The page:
Date of Award

8-2014

Degree Type

Dissertation

Degree Name

Doctor of Philosophy (PhD)

Department

Biological Sciences

Committee Chair

Yan-Lin Guo

Committee Chair Department

Biological Sciences

Committee Member 2

Faqing Huang

Committee Member 2 Department

Chemistry and Biochemistry

Committee Member 3

Sandra Leal

Committee Member 3 Department

Biological Sciences

Committee Member 4

Mohamed Elasri

Committee Member 4 Department

Biological Sciences

Committee Member 5

Vijay Rangachari

Committee Member 5 Department

Chemistry and Biochemistry

Abstract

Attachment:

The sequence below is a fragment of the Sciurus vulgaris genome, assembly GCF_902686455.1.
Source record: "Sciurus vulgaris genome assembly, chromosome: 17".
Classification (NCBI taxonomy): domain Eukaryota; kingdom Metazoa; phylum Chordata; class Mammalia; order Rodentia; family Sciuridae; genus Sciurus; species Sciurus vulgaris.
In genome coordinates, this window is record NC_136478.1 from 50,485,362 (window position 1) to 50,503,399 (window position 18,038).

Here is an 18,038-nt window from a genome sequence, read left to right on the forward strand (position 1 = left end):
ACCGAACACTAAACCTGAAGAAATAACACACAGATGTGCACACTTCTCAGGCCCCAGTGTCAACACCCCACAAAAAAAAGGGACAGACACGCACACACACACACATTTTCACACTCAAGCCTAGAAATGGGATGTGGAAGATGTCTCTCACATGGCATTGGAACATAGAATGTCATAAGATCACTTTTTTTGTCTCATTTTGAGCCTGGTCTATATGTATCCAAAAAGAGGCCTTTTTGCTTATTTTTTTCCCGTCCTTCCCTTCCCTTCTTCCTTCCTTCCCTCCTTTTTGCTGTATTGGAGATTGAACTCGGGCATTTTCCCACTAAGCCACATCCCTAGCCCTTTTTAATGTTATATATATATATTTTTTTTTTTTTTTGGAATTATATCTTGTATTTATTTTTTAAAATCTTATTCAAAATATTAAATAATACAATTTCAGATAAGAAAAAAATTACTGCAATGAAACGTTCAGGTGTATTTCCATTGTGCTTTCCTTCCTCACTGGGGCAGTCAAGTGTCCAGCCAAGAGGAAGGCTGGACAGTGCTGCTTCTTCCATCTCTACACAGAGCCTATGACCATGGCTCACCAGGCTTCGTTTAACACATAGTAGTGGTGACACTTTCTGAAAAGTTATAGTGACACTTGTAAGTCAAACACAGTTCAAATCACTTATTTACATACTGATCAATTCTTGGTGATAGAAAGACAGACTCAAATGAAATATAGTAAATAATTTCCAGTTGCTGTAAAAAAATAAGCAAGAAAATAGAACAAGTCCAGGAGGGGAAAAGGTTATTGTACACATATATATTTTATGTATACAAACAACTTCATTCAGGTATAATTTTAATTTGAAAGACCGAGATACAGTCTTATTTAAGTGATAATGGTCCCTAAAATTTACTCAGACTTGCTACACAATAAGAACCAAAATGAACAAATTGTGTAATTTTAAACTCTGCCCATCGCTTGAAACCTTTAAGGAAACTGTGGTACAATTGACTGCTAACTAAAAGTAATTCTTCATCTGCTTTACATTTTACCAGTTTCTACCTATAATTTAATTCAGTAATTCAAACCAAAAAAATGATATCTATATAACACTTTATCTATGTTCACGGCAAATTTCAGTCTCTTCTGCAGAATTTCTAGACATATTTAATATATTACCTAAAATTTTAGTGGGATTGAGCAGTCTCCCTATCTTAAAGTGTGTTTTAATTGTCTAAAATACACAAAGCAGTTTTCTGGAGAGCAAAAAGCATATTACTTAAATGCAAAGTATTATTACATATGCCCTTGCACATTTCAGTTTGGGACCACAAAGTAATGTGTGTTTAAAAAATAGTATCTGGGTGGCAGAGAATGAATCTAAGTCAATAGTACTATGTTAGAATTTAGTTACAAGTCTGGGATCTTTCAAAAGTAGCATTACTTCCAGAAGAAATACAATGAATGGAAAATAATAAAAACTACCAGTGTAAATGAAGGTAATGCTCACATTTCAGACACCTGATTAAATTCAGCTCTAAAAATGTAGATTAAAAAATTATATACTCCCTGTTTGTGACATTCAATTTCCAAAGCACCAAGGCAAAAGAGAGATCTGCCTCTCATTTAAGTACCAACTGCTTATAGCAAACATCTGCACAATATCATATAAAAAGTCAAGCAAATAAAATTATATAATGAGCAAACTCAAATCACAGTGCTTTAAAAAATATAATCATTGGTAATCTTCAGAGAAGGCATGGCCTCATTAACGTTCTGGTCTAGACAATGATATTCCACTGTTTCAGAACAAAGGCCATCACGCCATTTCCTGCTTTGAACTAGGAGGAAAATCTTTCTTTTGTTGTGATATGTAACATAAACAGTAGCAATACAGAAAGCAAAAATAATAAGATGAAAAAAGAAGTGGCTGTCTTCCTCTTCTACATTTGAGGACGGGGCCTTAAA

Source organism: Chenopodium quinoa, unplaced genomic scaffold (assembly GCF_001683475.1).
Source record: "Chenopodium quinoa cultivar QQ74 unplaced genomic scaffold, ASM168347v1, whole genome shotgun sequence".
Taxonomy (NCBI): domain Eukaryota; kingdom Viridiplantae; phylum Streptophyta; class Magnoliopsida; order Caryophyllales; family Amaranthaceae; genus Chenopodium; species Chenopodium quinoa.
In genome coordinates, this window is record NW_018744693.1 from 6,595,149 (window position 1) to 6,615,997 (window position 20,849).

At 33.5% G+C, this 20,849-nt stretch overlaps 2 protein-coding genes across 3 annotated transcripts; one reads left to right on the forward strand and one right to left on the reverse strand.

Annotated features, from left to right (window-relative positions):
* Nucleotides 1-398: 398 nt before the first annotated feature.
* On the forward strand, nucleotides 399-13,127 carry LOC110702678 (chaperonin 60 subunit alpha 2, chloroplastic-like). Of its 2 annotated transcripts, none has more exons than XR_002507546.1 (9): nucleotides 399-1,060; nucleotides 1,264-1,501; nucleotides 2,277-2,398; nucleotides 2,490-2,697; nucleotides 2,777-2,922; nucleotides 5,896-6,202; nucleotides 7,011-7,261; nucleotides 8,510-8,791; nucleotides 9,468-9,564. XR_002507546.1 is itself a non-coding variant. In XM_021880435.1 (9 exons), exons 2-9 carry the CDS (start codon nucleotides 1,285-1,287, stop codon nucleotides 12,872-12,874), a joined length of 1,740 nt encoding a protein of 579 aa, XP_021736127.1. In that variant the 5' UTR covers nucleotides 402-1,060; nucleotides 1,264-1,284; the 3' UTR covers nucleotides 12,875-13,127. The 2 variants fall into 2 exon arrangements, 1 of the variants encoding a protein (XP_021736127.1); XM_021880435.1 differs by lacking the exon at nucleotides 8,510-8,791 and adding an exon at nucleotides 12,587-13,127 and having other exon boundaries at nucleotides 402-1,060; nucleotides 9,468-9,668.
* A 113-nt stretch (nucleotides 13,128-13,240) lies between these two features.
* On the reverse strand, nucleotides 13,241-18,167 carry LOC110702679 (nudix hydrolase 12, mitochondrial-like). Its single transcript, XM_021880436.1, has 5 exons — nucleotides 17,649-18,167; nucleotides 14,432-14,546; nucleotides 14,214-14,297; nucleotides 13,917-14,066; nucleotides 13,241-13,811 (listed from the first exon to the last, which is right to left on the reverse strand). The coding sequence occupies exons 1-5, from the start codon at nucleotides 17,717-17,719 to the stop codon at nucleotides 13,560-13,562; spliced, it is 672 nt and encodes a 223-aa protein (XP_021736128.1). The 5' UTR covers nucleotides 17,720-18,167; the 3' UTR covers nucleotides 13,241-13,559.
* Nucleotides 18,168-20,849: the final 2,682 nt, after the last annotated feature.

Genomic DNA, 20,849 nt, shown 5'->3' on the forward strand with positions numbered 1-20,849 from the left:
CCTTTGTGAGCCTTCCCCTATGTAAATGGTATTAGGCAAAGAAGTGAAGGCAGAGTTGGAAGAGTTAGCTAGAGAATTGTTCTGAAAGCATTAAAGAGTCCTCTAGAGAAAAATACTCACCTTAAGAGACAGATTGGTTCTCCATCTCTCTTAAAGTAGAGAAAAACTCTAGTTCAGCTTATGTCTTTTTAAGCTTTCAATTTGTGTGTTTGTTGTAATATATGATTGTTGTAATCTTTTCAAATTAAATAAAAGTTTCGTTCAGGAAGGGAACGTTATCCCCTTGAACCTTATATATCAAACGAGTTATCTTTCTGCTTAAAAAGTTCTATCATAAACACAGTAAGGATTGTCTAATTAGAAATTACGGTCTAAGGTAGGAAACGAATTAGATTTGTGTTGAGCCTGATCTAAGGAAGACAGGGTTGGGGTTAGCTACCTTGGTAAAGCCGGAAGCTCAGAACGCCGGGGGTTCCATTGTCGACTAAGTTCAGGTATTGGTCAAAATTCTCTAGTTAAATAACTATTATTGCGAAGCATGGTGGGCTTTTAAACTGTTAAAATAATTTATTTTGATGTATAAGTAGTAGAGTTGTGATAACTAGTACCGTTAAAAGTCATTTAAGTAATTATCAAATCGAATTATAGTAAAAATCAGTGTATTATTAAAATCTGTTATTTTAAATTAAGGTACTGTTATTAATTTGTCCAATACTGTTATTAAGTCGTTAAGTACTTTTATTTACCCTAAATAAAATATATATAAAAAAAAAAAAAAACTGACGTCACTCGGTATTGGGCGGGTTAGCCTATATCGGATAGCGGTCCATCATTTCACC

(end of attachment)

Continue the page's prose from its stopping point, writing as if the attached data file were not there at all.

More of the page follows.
Embryonic stem cells (ESCs) have been recognized as a promising cell source for regenerative medicine. Intensive research over the past decade has led to the possibility that ESC-derived cells will be used for the treatment of human diseases. However, increasing evidence indicates that ESC-derived cells generated by the current differentiation methods are not fully functional. It is recently recognized that ESC-derived cells lack innate immunity to a wide range of infectious agents and inflammatory cytokines. When used in patients, ESC-derived cells would be placed in wounded sites that are exposed to various pathogens and inflammatory cytokines; therefore, their viability and functionality would be significantly compromised if the cells do not have competent immunity. The responses of mESCs to three types of live viruses, La Crosse virus, West Nile virus, and Sendai virus, were firstly investigated. The results demonstrated that mESCs were susceptible to the viral infections, but they were unable to express type I interferons (IFNα and IFNβ). The failure of mESCs to express IFNα/β was further demonstrated with polyIC (polyinosinic-polycytidylic acid), a synthetic viral dsRNA analog that strongly induced IFNα/β in 10T1/2 cells. The author conclude that the mechanisms that mediate type I IFN expression are deficient in mESCs. It will be further demonstrated that single stranded RNA and protein encoding mRNA induce strong IFN expression and cytotoxicity in fibroblasts and cancer epithelial cells, but none of these effects associated with antiviral responses was observed in ESCs. Therefore, ESCs are intrinsically deficient in antiviral responses; in particular, they do not have functional mechanisms to express type I IFN. Furthermore, the author found that mESCs can respond to type I IFNs and express IFN-stimulated genes as in differentiated fibroblasts. IFNβ and IFNω can protect mESCs from La Crosse virus-induced cell death and inhibit the replication of LACV and West Nile Virus. In summary, these findings illustrated that the cellular mechanisms for production of and response to type I IFN are not equally developed in mESCs; they are deficient in type I IFN expression but have functional mechanisms that respond to and mediate the antiviral effects of type I IFN.

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